Back again with another magic article. This week however I’ll be going my usual foray into the card market and talk about a deck I’ve been playing lately in modern in the run up to Grand Prix Madrid this weekend which is the first Modern Grand Prix since Khans of Tarkir was released. So without any further ado, here is the UG Infect list I’ve been playing:
This list is fairly similar to the one Tom Ross popularised earlier this year, forgoing the usual Ichorclaw Myrs for Viridian Corrupters which help you deal with maindeck spellskites and give you main deck cards to hate Pod and Affinity freeing up some space in your board. Another recent addition to the deck is Hunt the Hunter; its narrow I know but Pod is prevalent enough and bad enough of a match up to warrant two copies of these. The obvious purpose for this is to get Melira Sylvok Outcast off of the table but its also great if they get greedy and you can snipe mana dorks, or killing a vital creature in response to them casting birthing pod. Between these and twisted images they help stabilise the match up though its still far from favourable. The last card I’d like to talk about before I go into the kahns of Tarkir additions is the one of Dryad Arbor in the main. So its great against edict effects like Liliana of the Veil but it also; as Ross put it “keeps people fair”. It sounds like a joke but people are very careless with their life total playing against Infect and the Arbor has killed more people than you would think.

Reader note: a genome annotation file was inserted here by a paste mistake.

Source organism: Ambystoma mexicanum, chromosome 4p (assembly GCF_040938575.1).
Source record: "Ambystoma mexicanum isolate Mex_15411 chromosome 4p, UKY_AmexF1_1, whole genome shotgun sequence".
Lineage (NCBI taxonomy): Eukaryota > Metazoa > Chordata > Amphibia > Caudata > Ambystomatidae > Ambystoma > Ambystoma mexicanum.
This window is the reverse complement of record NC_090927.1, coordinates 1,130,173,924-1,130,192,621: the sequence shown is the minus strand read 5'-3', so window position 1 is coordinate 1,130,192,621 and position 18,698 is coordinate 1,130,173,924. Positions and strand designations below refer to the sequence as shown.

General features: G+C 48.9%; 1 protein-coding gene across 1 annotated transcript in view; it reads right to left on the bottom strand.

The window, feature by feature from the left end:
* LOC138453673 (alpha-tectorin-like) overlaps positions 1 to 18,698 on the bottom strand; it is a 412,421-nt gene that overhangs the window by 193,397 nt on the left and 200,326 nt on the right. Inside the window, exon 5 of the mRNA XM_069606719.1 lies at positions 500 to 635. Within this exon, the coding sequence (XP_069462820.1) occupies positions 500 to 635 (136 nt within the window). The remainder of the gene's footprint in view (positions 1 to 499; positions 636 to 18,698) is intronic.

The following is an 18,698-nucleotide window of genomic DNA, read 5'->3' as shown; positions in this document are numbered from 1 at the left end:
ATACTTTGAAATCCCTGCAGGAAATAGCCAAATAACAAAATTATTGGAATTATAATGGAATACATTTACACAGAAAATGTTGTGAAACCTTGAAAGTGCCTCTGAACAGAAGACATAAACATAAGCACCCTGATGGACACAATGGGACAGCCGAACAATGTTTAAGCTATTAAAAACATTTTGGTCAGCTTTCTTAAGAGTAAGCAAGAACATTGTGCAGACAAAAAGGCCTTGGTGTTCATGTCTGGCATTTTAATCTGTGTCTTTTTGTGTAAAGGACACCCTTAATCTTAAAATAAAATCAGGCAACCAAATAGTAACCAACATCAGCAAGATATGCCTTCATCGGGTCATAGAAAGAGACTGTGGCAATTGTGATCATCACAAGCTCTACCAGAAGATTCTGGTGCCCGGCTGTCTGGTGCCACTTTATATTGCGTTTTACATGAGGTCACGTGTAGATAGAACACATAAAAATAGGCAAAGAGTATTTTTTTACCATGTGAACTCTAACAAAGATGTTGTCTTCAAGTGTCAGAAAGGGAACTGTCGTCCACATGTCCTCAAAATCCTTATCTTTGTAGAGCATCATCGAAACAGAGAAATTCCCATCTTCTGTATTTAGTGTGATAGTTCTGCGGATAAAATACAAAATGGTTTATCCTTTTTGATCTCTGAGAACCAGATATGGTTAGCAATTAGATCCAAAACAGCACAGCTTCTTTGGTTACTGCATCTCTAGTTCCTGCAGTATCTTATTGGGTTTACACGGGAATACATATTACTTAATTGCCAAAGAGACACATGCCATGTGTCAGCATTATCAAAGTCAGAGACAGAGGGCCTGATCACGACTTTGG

Currently there is only one card from kahns of Tarkir in the list but that may be incorrect and there are a few other options that are worth considering. The one of Become Immense in the main has been fantastic, between fetches, probes and the inevitability of your creatures dying five cards in the yard is very achievable and +6/+6 for a single green mana is clearly big game. Every time I’ve drawn this card it has been great and I’d be tempted to go up to two copies. Its especially good versus RWU where your creatures are going to die in droves to fill up your yard and you can bait them with other pump spells before slamming this in response to a bolt or helix. Another thing to note is that with a Wild Defiance in play this makes any of your guys ten power. Also combos with Dryad Arbor.